Question from a Parent:

Hi, when I read your last post, I realised that my child was in a similar situation! I didn’t want to admit it initially and was very ready to push the blame to all the other children! Yet, after that post, I forced myself to admit that when he has changed 2 schools – things have not improved. I tried talking to him but he felt he has not done anything wrong. I wanted to speak to his classmates but his teacher felt that it was not right for a parent to speak to his classmates directly. Are there any strategies that I can help him with?

It is great news that you are proactive in finding out the issues that your child is facing with his peers. It would be a great idea for you to talk to your child’s teacher , school counsellor and even principal to find out more. If your child shows symptoms of severe stress such as headaches, interference with schoolwork or great reluctance of going to school, you may wish to look for a psychologist. You may also wish to try some of these suggestions:


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Make as Many Friends as Possible

While it is easier said than done, the idea of having many friends is to help your child to look for others when they are being rejected or being treated unkindly on a particular day. We have friends whose mood seems to swing on different days and this can be very confusing to your child. Explain to them that they are really unpredictable and just to leave them alone when they are ‘cold’ on those days. Encourage them to look for friends who are consistently nice instead.

Identify Behaviours that Attract or Repel Friends

When your child is able to anticipate responses to different social cues, they will be able to get along much better with others. Provide a list of annoying and polite behaviours and ask your child the following questions for each of them:

  • What is the likely impact of such a behaviour?
  • Why will the other child behave that way?
  • How would the actions make the other person feel?
  • What impression would the actions create about the person who does them?
  • What would be a better way to handle the situation?

Ask them to try to and reflect before responding when interacting with peers the next day.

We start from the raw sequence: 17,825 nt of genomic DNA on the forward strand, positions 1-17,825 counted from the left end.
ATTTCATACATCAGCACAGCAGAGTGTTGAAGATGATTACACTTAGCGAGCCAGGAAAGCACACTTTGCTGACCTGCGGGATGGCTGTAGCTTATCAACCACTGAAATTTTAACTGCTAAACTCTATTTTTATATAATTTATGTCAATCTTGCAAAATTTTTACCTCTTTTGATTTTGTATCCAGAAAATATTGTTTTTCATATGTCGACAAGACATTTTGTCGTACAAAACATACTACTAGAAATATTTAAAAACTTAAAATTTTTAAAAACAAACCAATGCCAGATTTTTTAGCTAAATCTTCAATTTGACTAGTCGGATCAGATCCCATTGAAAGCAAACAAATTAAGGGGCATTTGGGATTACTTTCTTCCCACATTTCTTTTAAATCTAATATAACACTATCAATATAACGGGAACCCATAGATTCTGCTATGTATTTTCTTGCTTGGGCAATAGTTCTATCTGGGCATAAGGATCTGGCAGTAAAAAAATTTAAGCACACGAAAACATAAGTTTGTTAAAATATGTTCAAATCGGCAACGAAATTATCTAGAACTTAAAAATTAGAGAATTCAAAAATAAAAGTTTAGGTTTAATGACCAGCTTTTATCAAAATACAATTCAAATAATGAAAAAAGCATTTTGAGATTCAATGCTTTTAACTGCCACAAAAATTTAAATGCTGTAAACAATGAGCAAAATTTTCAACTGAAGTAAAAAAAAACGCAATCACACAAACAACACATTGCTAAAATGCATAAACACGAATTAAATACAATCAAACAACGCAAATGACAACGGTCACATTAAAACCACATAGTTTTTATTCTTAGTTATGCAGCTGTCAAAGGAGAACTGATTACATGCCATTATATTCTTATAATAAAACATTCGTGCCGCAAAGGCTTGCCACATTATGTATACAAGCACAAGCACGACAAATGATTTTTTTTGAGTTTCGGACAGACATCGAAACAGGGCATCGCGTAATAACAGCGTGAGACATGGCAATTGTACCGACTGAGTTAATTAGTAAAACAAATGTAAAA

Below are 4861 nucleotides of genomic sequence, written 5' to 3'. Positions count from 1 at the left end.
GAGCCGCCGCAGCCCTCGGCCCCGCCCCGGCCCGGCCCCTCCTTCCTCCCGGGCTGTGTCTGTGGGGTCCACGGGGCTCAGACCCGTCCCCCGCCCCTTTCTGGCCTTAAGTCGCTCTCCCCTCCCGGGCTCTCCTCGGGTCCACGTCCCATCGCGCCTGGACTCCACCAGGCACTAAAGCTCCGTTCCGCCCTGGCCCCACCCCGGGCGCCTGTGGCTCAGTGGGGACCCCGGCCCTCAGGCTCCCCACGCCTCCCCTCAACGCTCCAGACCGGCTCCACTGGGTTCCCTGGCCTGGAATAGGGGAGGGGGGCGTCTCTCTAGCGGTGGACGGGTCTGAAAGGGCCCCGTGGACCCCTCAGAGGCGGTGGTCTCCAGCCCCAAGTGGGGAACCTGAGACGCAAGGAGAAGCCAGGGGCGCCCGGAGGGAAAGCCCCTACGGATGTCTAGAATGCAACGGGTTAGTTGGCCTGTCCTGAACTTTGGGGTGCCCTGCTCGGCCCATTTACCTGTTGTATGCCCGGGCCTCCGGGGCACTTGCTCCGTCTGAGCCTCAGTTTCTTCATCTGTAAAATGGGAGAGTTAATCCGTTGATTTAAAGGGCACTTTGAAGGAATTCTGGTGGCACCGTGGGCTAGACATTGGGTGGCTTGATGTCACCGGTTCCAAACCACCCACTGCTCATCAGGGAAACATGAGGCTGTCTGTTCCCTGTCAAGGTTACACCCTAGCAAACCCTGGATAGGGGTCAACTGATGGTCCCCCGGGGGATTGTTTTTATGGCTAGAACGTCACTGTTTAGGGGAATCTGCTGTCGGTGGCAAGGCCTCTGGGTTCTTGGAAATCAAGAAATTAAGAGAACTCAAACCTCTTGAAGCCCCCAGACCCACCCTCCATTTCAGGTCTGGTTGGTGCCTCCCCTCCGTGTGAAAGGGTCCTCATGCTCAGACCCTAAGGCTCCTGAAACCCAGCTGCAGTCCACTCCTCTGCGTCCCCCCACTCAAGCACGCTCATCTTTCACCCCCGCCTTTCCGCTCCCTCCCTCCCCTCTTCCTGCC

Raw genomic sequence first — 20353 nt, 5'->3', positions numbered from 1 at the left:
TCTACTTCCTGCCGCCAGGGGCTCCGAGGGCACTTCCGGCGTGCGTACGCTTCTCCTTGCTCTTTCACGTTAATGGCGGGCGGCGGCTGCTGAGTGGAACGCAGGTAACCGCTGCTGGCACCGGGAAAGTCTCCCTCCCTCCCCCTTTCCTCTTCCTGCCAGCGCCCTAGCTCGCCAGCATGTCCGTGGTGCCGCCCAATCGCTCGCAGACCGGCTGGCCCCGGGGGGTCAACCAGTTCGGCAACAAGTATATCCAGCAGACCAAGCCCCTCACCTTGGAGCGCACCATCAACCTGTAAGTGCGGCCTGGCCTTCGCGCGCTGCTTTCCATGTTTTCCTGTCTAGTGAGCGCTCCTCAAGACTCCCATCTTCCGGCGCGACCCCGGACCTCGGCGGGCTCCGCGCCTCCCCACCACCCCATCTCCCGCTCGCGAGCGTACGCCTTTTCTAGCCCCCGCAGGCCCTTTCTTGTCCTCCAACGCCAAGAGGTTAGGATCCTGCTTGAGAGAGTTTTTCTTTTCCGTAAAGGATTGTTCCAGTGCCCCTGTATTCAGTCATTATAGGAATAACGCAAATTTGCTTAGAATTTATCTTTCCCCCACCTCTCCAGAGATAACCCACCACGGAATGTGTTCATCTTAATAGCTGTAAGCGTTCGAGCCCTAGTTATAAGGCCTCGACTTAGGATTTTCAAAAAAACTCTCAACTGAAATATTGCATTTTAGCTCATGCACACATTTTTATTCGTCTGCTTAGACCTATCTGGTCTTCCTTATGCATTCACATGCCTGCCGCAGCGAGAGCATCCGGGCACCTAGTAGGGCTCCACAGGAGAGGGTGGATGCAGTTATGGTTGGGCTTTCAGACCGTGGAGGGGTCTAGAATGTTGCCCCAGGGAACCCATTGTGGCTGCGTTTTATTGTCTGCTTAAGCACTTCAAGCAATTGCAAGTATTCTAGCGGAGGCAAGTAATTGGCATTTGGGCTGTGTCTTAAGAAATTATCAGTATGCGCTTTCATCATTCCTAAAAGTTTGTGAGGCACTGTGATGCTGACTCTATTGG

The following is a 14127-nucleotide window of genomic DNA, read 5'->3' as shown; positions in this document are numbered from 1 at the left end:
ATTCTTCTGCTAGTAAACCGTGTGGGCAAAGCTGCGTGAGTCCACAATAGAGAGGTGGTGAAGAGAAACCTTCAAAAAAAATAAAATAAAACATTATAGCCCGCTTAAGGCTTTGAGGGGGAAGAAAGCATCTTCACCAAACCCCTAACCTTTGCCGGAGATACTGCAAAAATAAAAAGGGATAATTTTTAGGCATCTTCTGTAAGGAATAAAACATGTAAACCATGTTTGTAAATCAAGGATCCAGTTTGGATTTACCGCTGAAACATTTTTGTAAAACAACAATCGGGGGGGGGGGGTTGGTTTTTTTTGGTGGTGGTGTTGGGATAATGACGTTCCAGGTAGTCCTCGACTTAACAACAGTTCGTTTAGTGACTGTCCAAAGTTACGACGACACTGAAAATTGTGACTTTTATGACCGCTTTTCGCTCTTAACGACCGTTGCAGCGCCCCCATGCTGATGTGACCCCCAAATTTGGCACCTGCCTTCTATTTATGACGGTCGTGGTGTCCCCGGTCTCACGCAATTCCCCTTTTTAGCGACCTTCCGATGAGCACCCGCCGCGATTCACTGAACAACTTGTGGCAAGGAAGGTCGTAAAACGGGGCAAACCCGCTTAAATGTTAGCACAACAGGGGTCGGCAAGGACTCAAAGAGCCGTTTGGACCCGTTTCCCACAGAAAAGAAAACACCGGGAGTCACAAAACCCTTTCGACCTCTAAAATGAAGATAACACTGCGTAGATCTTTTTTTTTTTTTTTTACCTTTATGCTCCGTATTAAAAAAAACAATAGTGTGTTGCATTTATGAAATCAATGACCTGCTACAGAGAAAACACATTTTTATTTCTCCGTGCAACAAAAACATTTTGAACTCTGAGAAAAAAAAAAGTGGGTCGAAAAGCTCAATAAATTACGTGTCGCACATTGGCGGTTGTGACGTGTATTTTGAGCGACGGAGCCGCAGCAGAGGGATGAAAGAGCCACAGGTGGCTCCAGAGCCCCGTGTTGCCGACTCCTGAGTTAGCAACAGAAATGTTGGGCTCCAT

“So?”

Sometimes, there are just kids who are just all out to tease and be mean. What should your child do? As these children only want to get a rise out of your child, get your child to practice looking bored and using the word “So?” in an even tone. The aim is for your child to look as if they are unaffected by the teasing.  You can try roleplaying with your child but just ensure the words do not hurt them personally.

An Adult can be an Ally

When children are bullied, they will usually run to find a teacher to complain to. While most adults encourage this, they will have the reputation of a tattletale and this may lead to further rejection. Rather, ask your child to be visible to a nearby adult or friends by playing near them so that they can be less of an easy target and if anything is to happen, they can receive help immediately.

Talk like the Group

When children of a group come together, they usually talk of things that will be of interest to them. So imagine if they are complaining about a test and your child comes right along and says “No. It is easy. Did you even study?” Not only does it throws the whole momentum of the conversation off, your child has just trodden the tails of everyone of that group. If your child wants to be in the group, he/she has to follow the same tone, body language and similar comments for the group. If they complain about a test, he/she has to throw in a complain. If they are talking about the latest fads, he/she has to match the same enthusiasm.

However, if your child finds that the topic does not match his/her interest, it is better to withdraw than to pretend to be interested in the conversation.


RELATED: When Your Child Withdraws Socially instead of Just Being an Introvert


Reflection

Most of the time, children are oblivious to things that they may have done to contribute to problems. Ask your child to consider some of these questions below and reflect on their behaviours:

  • Have you laughed at someone who made a mistake or struggling?
  • Have you ever told someone you ‘hate’ another child?
  • Have you deliberately called someone a silly name, even after you are asked to stop?
  • Have you made fun of someone because of the way they dress, talk, act or look?
  • Have you continued ‘joking’ even though you notice someone was getting upset?
  • Have you ever said “Oh no!” when you have to work with someone?
  • Have you ever join a group to pick on somebody?
  • Have you said mean things about other before?
  • Have you passed mean notes about someone?

Simple questions but more often than not, you may find your child feeling more and more uncomfortable as they go down the list.

Stop being Aggressive

Many times, there is a natural tendency for a child to be aggressive especially when they are on the receiving end of one. Research showed that if the child has a friendly connection with someone or even write about someone they love or admire, it will soften the aggression in the child after they are rejected.